Universities throughout the United States welcome ten of thousands of international students to their campuses every year. Going to school in the United States can be an extremely rewarding experience, but paying for it can be a challenge. Most students rely on several funding sources, such as scholarships, grants, family, personal savings, and finally, student loans. Many American students rely on government loans, but these are not available for international students. Fortunately, there are many international student loans available from private lenders.
By using our comparison tool, you can immediately see what lenders are available depending upon what school you plan to attend. You can then apply immediately online. Follow these steps to get the process started. Follow these easy steps to apply online now:
- Find a cosigner.
- Enter your information into our comparison tool.
- Compare lenders.
- Apply online.
- Wait for pre-qualification.
- Complete your application.
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For recent college graduates, between the celebrations, the job hunt, and just simply enjoying summer, you may have put thoughts of your student loans on the back burner. You may have remembered that your loan qualified for a grace period , but can´t remember exactly how long it was and don´t know how to enter into the world of loan repayments. Here are some tips to get you started on the right foot!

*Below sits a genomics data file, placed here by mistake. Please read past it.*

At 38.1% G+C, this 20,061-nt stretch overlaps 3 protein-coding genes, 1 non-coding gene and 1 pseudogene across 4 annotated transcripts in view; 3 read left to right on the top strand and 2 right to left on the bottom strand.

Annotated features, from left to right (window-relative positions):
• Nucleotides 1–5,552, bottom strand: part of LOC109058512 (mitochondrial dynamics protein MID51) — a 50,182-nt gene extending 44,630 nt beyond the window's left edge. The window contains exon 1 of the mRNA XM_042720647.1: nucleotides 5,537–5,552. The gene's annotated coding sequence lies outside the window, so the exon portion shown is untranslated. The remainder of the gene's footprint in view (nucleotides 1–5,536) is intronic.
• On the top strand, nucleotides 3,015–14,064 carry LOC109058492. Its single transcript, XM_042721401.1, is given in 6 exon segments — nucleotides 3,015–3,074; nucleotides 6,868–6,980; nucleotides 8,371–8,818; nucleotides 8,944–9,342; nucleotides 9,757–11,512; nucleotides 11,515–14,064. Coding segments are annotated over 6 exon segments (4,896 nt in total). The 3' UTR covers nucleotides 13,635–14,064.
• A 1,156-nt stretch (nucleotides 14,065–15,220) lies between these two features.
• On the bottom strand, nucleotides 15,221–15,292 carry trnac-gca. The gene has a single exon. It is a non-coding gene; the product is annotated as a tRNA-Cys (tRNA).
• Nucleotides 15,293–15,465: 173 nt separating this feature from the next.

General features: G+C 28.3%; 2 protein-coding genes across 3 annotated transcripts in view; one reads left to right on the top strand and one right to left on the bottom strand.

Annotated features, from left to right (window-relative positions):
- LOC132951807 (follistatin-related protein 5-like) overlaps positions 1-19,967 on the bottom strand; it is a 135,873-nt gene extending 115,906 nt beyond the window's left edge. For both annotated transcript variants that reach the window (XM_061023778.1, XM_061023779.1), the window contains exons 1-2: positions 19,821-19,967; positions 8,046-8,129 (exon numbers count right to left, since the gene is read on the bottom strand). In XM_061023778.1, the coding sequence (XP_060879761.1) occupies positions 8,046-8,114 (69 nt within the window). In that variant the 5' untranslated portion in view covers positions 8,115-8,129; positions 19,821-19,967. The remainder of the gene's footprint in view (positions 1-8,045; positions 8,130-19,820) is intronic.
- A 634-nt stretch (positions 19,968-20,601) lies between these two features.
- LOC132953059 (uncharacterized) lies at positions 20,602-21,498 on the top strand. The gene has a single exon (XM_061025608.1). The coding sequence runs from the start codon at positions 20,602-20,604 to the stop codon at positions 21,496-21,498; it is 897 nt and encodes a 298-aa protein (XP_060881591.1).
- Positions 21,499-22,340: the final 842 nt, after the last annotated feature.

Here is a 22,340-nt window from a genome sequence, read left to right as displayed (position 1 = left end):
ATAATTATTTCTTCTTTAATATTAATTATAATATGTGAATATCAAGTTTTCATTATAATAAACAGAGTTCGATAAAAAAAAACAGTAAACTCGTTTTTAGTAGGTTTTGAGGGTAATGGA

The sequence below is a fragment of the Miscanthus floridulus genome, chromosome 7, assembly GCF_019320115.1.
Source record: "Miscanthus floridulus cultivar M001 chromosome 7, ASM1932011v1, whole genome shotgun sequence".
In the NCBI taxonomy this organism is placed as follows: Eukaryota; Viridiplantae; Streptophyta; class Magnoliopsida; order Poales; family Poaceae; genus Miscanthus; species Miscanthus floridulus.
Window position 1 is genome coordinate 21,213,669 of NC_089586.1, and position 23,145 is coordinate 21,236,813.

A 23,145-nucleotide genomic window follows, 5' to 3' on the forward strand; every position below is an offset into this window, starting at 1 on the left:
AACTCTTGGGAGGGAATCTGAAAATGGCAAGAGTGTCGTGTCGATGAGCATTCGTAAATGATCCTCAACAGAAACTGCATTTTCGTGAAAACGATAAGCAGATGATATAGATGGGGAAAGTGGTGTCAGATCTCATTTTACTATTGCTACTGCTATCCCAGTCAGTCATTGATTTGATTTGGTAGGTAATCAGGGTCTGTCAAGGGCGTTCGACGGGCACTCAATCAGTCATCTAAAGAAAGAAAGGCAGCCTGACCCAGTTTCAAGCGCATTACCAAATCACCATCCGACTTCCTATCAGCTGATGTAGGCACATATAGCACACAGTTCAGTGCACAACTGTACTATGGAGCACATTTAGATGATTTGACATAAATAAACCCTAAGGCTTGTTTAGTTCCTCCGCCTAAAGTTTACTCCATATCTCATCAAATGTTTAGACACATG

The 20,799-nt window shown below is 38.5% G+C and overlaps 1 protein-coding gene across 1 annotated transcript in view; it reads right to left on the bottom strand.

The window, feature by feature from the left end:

Double-check Your Calendar
Although, you haven´t been stressed about repaying your loans, the minimum grace period allotted tends to be about 6 months so your repayment season is more than likely approaching. Remember that lenders consider you a responsible adult who now has a debt to pay. This means you should not wait for them to contact you! If you´ve pushed your loans out of your mind for a while, now is the time to do all your research. To find out how long your grace period really is you can do the following: